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J Biol Chem. 2003 Aug 22;278(34):32300-6. Epub 2003 Jun 16.

Characterization of the interactions within the mazEF addiction module of Escherichia coli.

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  • 1Department of Biochemistry, Robert Wood Johnson Medical School, Piscataway, New Jersey 08854, USA.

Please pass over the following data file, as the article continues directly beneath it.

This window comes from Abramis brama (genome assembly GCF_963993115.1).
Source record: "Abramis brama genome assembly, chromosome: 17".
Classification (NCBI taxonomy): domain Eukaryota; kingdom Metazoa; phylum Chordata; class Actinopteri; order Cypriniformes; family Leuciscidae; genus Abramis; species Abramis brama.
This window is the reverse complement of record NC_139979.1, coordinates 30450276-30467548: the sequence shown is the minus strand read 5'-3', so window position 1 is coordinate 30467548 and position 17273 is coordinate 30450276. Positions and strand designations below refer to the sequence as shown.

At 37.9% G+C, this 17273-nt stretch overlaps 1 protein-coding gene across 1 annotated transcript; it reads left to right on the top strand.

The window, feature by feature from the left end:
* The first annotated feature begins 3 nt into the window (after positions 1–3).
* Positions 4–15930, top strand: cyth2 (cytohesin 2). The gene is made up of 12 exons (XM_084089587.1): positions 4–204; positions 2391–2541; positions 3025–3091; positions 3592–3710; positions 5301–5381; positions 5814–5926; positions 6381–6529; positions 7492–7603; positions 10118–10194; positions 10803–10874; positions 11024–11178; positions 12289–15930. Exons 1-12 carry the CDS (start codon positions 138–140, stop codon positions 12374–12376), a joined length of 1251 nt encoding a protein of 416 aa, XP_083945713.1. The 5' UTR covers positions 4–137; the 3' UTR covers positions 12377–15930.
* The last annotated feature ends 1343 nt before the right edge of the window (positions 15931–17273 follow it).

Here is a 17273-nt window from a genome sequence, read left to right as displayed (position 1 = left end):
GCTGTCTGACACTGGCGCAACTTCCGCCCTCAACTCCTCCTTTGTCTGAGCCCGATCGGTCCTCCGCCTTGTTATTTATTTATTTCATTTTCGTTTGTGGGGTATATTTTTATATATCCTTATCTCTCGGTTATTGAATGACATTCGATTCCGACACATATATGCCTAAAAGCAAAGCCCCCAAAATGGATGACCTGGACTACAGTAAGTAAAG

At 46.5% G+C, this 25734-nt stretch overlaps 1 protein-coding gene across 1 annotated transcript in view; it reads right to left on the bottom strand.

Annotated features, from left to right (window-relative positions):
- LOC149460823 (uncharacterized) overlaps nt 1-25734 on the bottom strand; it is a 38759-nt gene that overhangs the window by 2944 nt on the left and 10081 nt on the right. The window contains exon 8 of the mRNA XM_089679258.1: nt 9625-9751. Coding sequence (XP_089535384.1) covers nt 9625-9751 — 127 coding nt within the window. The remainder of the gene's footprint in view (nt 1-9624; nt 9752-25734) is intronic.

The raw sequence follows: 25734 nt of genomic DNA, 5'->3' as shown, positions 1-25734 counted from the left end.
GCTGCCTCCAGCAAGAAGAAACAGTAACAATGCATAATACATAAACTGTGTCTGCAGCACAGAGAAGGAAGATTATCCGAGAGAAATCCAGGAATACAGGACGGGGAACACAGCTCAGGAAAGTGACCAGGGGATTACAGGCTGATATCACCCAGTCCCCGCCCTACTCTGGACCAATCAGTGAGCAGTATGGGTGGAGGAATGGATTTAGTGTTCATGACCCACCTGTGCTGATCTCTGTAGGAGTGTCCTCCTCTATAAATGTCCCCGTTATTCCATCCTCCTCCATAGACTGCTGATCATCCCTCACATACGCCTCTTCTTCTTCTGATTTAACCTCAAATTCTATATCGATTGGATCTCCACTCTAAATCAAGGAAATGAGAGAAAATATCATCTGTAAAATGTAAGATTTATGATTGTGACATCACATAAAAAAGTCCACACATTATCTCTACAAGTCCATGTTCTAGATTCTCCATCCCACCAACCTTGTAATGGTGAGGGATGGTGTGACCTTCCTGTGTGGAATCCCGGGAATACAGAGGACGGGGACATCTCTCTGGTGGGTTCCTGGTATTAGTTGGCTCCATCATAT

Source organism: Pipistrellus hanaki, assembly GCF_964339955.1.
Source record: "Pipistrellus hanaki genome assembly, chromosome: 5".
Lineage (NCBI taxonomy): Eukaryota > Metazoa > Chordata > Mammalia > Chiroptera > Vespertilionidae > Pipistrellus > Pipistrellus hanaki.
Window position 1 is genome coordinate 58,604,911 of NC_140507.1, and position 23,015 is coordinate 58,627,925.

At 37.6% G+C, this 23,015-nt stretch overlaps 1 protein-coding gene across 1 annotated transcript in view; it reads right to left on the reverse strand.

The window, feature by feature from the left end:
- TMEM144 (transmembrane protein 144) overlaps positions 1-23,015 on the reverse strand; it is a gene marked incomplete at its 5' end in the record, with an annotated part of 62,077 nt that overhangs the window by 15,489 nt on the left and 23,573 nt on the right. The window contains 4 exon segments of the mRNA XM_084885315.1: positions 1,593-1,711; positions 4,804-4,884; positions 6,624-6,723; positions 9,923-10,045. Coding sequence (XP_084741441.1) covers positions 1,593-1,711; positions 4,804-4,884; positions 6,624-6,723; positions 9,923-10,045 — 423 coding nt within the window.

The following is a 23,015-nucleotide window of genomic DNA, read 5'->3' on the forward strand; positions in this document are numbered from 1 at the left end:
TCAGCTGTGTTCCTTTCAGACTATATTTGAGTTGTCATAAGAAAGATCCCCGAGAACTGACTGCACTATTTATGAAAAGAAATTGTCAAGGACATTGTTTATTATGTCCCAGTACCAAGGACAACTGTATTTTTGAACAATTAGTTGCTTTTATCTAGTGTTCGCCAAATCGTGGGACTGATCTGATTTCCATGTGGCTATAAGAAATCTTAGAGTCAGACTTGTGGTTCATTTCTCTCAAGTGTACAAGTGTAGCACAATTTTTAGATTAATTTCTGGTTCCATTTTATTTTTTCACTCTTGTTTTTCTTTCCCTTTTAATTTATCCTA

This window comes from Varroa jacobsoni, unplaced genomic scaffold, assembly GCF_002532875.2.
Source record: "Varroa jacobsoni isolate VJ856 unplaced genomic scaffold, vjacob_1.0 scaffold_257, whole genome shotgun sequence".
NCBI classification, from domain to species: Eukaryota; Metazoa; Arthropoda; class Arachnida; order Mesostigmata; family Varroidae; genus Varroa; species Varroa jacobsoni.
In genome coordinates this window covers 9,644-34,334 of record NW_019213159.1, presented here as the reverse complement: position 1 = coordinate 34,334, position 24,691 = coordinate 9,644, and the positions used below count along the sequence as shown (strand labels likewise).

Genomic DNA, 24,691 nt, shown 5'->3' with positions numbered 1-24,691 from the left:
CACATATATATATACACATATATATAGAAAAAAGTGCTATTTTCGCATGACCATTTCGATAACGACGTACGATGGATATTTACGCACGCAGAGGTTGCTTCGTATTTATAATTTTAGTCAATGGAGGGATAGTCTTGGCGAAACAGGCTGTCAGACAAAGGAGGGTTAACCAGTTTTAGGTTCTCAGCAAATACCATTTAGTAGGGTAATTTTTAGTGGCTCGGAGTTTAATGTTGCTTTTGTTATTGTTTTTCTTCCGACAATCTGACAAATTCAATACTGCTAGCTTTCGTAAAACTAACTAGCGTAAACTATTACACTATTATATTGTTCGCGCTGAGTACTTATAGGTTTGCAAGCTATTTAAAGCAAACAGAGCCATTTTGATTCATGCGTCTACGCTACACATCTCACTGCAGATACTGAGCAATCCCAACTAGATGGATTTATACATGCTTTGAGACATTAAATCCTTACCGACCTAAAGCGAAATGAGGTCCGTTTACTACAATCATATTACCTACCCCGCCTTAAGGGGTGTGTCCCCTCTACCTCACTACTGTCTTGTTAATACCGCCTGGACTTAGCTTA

In bacteria, programmed cell death is mediated through the unique genetic system called "addiction module," which consists of a pair of genes encoding a stable toxin and an unstable antitoxin. The mazEF system is known as an addiction module located on the Escherichia coli chromosome. MazF is a stable toxin, and MazE is a labile antitoxin interacting with MazF to form a complex. MazE and the MazE-MazF complex can bind to the mazEF promoter region to regulate the mazEF expression. Here we show that the binding of purified (His)6MazE to the mazEF promoter DNA was enhanced by MazF. The site-directed mutations at the conserved amino acid residues in MazE N-terminal region (K7A, R8A, S12A, and R16A) disrupted the DNA binding ability of both (His)6MazE and the MazE-MazF-(His)6 complex, suggesting that MazE binds to the mazEF promoter DNA through the N-terminal domain. The ratio of MazE to MazF(His)6 in the MazE-MazF(His)6 complex is about 1:2. Because both MazE and MazF-(His)6 exist as dimers by themselves, the MazE-MazF-(His)6 complex (76.9 kDa) is predicted to consist of one MazE dimer and two MazF(His)6 dimers. The interaction between MazE and MazF was also characterized with the yeast two-hybrid system. It was found that the region from residues 38 to 75 of MazE was required for its binding to MazF. Site-directed mutagenesis at this region revealed that Leu55 and Leu58 play an important role in the MazE-MazF complex formation but not in MazE binding to the mazEF promoter DNA. The present results demonstrate that MazE is composed of two domains, the N-terminal DNA-binding domain and the C-terminal domain interacting with MazF.

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